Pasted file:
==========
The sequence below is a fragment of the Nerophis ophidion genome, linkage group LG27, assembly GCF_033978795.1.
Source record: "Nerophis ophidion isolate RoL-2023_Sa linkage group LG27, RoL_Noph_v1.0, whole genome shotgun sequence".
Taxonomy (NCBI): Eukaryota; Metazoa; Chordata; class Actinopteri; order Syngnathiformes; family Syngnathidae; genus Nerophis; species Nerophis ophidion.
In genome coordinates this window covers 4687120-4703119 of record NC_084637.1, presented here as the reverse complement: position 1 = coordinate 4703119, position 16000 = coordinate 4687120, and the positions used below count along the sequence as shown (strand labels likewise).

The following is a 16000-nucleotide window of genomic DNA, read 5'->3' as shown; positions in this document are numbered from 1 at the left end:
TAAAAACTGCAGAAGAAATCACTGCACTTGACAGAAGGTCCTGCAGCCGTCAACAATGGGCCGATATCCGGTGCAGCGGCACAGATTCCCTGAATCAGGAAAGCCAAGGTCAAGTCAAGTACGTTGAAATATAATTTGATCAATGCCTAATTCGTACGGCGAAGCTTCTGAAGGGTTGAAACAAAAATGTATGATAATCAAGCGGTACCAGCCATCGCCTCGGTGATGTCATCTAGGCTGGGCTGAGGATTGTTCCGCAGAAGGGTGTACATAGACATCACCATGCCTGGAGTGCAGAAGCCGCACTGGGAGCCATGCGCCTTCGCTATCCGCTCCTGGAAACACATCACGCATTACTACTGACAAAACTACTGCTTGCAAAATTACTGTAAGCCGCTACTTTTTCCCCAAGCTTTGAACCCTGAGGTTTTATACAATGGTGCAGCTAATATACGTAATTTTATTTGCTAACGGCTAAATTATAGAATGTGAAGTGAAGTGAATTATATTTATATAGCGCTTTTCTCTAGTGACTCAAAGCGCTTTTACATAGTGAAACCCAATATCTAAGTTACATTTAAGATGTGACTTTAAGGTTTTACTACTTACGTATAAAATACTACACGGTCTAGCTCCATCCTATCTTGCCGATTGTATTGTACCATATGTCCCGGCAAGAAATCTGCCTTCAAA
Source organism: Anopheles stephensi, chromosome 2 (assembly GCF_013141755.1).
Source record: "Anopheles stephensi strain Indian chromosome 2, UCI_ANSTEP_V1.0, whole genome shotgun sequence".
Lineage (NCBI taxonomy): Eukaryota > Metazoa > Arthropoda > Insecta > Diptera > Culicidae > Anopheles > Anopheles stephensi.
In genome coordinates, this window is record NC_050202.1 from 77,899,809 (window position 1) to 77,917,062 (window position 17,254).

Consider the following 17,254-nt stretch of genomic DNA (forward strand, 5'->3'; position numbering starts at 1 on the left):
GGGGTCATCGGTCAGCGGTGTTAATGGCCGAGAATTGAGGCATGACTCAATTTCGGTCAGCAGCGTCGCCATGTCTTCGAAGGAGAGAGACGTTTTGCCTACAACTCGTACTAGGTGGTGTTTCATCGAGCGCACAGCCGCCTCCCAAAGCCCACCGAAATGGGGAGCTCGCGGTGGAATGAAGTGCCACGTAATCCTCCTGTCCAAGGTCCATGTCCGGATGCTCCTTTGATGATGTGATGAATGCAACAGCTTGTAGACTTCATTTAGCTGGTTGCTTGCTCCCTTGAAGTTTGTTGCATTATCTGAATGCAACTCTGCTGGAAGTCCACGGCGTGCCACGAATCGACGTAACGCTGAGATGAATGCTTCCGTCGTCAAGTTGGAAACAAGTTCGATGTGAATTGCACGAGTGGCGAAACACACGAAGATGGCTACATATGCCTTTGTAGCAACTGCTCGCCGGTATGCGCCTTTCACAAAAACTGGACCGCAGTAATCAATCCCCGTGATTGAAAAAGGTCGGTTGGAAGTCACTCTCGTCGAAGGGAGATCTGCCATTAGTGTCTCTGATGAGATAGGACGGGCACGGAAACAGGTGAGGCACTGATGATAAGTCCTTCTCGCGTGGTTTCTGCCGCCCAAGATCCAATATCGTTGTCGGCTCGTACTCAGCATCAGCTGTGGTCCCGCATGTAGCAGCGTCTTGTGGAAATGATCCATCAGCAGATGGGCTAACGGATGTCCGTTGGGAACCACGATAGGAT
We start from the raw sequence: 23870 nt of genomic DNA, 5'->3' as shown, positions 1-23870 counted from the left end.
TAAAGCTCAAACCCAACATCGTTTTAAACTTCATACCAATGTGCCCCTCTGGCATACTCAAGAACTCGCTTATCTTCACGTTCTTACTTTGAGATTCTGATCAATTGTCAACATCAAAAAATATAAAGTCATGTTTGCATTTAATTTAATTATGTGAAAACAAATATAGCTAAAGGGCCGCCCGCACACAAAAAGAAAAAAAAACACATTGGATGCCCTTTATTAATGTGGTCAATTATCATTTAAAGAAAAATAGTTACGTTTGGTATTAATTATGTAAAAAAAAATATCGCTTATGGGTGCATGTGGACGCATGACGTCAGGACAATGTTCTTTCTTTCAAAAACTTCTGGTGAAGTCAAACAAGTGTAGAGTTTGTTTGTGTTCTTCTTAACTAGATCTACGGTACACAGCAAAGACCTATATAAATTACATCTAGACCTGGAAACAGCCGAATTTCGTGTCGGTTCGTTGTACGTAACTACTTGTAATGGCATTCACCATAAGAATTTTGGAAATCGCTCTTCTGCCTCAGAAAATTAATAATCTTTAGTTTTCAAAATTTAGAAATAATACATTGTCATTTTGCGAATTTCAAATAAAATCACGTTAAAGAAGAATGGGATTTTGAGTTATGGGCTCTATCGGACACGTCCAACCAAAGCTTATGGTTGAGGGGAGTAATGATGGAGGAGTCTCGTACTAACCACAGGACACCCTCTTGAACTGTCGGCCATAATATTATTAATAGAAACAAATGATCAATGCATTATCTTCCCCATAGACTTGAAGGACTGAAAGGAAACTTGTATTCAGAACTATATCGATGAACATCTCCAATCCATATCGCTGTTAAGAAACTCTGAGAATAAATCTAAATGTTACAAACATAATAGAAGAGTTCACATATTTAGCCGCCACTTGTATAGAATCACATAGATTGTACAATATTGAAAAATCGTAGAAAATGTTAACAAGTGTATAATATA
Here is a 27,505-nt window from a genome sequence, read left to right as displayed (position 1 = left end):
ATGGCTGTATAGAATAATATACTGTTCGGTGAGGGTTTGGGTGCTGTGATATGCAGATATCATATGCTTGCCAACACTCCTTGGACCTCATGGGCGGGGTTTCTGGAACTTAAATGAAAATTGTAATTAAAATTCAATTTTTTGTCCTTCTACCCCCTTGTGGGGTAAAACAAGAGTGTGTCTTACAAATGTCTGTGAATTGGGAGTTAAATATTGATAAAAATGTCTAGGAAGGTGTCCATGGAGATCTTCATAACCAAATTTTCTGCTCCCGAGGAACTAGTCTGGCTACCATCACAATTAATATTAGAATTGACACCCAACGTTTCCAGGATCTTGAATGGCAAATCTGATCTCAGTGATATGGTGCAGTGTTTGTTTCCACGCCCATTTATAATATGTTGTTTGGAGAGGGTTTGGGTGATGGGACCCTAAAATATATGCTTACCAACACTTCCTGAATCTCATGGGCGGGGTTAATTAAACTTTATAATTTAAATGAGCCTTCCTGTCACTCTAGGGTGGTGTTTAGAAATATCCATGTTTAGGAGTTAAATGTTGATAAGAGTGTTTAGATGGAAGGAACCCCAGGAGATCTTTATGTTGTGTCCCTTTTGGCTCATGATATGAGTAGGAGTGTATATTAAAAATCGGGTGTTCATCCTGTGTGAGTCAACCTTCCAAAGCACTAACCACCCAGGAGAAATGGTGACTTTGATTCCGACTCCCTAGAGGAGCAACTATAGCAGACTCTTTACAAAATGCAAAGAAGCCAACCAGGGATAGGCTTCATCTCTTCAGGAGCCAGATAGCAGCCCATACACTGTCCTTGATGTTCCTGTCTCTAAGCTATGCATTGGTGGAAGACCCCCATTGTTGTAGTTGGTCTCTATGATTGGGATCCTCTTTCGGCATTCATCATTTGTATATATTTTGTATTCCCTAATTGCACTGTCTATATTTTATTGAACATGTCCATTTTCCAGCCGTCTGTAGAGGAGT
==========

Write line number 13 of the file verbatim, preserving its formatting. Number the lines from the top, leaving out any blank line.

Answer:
We start from the raw sequence: 23870 nt of genomic DNA, 5'->3' as shown, positions 1-23870 counted from the left end.